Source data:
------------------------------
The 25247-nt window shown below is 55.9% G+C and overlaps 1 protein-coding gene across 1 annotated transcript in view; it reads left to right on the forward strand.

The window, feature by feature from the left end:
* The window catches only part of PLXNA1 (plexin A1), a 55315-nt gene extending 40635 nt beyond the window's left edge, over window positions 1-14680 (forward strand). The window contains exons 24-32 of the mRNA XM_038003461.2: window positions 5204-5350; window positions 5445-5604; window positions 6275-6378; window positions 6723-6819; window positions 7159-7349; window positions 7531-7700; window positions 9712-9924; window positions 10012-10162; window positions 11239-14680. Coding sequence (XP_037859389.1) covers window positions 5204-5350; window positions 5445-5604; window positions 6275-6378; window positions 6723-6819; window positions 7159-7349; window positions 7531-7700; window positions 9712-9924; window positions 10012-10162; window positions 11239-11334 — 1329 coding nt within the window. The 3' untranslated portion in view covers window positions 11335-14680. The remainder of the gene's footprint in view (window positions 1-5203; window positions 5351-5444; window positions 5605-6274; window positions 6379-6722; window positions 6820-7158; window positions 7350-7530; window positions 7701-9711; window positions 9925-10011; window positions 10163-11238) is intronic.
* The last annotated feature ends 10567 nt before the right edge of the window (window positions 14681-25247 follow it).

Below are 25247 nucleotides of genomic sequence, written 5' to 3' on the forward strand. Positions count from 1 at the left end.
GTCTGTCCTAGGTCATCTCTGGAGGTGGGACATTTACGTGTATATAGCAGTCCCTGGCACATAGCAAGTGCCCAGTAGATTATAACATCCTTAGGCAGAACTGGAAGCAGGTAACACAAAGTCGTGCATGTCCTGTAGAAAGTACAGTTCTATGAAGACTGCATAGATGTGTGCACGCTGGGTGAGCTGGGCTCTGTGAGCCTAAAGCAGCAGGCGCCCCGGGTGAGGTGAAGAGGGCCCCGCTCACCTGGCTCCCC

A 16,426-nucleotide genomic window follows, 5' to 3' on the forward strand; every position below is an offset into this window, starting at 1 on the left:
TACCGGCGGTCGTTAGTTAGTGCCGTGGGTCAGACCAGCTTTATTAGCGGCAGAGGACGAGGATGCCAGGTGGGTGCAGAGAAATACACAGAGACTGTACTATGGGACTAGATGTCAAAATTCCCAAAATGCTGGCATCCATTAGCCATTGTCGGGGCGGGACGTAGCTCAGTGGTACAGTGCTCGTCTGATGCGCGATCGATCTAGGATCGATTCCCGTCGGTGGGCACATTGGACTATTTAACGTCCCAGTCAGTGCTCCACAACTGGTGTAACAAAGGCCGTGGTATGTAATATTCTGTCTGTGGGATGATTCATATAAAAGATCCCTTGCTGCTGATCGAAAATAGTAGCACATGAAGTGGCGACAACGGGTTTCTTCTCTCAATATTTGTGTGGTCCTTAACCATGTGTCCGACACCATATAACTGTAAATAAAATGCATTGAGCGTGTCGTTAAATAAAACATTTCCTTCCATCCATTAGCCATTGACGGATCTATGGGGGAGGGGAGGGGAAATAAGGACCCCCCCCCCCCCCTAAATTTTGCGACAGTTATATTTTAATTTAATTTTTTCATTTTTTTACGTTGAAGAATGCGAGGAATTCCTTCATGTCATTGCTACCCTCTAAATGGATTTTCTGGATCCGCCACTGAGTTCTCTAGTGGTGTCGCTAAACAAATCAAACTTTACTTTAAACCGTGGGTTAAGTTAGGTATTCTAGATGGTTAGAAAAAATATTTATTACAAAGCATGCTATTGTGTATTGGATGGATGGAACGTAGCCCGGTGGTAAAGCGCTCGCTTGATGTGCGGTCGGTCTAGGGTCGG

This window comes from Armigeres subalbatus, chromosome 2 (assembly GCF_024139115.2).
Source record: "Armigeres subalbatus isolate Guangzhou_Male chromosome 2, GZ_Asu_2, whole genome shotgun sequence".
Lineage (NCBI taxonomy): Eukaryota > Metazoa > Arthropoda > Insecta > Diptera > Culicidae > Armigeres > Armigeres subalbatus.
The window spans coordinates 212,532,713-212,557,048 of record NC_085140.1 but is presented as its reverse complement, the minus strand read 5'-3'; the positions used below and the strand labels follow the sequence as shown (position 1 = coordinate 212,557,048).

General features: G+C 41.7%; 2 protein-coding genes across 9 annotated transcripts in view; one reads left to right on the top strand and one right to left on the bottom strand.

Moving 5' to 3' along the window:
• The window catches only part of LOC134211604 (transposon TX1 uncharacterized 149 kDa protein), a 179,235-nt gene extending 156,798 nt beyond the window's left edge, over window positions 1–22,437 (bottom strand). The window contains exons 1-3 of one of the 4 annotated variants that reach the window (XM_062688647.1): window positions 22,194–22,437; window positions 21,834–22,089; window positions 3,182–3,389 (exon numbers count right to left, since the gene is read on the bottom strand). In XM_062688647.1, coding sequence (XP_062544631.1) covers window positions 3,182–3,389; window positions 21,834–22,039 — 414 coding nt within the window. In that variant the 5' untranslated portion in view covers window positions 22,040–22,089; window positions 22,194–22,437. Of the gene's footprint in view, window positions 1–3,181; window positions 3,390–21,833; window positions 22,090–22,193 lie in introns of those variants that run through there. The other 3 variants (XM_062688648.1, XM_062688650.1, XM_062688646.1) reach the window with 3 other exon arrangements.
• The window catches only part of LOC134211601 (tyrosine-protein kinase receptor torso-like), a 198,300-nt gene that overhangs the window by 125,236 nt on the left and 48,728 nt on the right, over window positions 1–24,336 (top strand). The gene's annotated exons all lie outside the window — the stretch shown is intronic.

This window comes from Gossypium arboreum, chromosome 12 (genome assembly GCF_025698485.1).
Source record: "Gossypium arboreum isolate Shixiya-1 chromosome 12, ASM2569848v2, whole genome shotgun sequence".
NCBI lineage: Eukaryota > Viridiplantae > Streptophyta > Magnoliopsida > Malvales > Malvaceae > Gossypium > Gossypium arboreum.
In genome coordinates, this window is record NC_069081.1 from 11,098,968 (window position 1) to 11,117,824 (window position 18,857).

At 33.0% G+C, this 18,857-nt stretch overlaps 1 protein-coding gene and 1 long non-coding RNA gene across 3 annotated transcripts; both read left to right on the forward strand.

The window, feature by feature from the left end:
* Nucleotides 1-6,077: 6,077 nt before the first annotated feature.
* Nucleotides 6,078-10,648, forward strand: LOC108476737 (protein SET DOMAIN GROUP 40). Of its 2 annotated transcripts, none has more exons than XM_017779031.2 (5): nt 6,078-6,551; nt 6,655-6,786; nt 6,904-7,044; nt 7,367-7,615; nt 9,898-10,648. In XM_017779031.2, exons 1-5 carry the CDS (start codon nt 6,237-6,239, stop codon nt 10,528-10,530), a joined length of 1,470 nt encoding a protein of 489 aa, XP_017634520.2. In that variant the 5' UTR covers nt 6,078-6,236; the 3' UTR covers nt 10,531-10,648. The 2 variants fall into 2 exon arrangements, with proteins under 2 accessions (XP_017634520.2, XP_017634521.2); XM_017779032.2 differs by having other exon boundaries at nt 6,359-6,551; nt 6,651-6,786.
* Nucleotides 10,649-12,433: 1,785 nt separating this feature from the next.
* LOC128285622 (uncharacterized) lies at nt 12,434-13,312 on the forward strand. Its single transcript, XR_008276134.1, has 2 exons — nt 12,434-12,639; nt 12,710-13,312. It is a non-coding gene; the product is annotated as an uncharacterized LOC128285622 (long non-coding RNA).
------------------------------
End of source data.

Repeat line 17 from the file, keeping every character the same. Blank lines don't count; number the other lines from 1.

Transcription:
This window comes from Gossypium arboreum, chromosome 12 (genome assembly GCF_025698485.1).